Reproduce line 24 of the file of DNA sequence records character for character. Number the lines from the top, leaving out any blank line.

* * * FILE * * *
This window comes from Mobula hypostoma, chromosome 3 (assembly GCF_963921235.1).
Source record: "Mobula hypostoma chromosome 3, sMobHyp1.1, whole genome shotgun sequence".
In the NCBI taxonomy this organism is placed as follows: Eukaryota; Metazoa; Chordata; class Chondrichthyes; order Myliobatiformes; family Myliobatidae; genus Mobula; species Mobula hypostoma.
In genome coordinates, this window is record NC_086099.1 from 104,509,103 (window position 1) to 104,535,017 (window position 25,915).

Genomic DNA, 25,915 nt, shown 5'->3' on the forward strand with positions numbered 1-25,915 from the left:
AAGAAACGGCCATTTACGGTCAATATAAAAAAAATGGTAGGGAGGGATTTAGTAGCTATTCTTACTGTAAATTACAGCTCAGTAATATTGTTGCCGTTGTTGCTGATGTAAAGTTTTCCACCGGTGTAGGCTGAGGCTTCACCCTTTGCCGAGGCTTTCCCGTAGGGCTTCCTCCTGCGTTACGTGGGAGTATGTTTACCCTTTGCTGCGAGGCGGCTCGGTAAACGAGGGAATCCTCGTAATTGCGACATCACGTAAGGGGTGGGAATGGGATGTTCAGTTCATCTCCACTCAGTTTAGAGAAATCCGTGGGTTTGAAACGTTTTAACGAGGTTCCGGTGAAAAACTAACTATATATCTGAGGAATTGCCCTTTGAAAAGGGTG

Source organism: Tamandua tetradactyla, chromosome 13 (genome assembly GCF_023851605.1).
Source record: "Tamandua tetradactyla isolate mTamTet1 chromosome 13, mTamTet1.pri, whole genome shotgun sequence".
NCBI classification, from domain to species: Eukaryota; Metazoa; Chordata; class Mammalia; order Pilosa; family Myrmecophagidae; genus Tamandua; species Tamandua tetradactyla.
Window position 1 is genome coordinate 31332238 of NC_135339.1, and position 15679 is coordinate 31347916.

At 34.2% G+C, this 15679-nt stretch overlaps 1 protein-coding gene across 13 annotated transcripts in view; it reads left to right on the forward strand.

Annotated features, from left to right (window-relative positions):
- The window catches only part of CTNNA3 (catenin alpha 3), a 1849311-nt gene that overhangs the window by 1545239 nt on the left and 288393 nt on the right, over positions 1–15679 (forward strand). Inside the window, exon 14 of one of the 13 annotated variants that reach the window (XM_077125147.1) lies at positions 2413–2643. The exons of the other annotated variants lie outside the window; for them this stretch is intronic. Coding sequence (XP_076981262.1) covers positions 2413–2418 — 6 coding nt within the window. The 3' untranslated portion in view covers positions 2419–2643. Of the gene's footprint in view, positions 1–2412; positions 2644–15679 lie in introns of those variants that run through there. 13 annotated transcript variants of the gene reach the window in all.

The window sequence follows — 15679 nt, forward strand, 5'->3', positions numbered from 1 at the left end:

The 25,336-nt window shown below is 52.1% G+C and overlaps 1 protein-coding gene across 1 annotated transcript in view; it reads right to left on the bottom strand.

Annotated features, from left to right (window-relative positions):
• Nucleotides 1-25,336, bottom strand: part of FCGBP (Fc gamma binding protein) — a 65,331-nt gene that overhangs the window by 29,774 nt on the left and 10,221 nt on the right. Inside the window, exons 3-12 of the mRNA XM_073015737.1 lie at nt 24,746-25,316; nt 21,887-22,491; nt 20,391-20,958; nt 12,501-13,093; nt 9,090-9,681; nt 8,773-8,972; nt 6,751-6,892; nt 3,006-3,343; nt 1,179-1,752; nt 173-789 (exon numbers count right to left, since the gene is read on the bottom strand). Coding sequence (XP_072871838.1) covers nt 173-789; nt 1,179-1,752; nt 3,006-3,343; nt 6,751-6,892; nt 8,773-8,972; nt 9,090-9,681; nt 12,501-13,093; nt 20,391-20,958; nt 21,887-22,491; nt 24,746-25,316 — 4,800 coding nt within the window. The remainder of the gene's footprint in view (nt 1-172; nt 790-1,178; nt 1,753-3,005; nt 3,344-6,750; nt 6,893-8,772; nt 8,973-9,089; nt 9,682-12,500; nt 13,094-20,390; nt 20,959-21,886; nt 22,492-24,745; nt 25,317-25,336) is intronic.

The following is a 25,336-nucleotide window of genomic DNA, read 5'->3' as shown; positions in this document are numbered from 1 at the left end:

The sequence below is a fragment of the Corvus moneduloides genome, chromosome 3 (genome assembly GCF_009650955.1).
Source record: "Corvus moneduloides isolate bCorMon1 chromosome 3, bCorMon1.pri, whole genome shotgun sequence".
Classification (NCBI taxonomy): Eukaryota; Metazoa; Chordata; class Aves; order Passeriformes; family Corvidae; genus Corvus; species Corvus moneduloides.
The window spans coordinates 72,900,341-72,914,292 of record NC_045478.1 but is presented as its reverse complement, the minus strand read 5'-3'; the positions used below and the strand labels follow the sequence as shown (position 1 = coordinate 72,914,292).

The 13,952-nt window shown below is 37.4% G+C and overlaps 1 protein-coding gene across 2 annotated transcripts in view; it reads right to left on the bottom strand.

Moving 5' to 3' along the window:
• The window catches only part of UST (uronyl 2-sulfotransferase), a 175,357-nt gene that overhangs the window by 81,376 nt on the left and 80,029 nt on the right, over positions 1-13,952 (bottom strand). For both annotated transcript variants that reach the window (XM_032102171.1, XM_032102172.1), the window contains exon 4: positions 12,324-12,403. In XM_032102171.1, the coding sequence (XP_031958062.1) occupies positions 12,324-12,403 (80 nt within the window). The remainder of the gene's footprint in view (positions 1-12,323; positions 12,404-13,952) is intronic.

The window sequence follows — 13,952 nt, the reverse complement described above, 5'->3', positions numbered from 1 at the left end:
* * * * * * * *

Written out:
Moving 5' to 3' along the window: